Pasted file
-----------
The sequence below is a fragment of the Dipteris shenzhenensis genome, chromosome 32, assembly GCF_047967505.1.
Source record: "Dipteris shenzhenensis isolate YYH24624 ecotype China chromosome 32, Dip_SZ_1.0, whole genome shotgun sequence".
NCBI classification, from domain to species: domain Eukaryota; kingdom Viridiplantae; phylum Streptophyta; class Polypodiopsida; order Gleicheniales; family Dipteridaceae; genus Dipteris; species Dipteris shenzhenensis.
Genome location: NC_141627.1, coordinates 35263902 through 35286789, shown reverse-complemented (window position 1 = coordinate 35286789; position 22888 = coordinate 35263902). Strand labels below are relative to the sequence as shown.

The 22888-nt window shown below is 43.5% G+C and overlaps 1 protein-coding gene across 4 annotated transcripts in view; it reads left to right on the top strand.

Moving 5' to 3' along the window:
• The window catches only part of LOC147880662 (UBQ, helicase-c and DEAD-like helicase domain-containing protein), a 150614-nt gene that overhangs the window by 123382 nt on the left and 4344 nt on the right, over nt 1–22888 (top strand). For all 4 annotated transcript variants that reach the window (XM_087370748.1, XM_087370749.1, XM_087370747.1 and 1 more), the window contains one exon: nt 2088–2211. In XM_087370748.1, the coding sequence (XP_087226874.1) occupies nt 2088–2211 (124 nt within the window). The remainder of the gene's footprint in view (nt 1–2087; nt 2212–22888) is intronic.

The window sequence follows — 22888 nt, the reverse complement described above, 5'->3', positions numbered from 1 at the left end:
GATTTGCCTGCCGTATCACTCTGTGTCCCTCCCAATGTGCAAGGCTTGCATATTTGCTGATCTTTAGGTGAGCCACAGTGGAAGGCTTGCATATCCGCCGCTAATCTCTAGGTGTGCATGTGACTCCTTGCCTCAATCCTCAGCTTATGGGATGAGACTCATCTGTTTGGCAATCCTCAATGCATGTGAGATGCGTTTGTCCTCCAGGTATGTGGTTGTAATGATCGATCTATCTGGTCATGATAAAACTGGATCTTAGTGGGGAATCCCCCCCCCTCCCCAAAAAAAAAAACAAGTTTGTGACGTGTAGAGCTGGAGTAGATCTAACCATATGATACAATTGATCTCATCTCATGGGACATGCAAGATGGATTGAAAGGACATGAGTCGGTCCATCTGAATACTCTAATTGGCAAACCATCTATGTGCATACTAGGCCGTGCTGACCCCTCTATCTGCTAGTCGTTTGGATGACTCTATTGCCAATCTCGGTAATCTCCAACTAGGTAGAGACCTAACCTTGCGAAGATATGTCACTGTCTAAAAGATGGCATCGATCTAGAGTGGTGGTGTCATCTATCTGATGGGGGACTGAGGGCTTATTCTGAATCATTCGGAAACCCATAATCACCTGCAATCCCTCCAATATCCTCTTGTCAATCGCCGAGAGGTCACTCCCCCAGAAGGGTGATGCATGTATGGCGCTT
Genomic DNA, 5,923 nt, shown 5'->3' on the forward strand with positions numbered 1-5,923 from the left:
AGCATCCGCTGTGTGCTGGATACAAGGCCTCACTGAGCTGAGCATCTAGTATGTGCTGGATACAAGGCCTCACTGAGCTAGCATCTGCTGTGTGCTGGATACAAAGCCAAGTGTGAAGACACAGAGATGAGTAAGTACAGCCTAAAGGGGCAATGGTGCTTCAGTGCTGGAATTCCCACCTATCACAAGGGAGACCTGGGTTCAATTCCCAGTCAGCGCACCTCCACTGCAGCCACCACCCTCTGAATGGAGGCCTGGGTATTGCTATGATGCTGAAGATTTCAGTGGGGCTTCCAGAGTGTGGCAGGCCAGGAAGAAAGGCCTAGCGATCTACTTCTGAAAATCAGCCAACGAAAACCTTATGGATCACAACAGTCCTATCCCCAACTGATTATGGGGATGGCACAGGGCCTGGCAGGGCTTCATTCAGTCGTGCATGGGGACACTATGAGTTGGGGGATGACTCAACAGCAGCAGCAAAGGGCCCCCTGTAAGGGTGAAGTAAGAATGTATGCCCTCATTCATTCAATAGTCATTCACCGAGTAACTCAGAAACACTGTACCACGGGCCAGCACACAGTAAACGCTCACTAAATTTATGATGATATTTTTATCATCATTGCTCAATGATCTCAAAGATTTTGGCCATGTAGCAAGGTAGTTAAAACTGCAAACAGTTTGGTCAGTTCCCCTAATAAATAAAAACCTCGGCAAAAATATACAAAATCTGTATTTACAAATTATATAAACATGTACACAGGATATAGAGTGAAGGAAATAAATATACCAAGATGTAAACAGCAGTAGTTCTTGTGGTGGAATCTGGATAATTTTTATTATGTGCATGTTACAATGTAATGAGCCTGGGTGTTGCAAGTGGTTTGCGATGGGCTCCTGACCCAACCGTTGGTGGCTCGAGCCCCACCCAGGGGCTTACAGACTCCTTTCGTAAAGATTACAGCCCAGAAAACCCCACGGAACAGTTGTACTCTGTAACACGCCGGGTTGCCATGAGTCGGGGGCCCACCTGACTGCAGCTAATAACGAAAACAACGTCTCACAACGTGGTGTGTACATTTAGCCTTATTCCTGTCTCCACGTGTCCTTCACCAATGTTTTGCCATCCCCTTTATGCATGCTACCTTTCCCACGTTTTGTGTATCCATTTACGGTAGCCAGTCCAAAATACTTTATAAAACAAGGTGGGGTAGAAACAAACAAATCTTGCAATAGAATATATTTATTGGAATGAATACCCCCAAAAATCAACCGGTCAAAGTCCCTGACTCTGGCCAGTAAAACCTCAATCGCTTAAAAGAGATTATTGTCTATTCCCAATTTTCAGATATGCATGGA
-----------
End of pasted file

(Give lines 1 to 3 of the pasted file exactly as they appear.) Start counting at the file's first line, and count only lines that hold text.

The sequence below is a fragment of the Dipteris shenzhenensis genome, chromosome 32, assembly GCF_047967505.1.
Source record: "Dipteris shenzhenensis isolate YYH24624 ecotype China chromosome 32, Dip_SZ_1.0, whole genome shotgun sequence".
NCBI classification, from domain to species: domain Eukaryota; kingdom Viridiplantae; phylum Streptophyta; class Polypodiopsida; order Gleicheniales; family Dipteridaceae; genus Dipteris; species Dipteris shenzhenensis.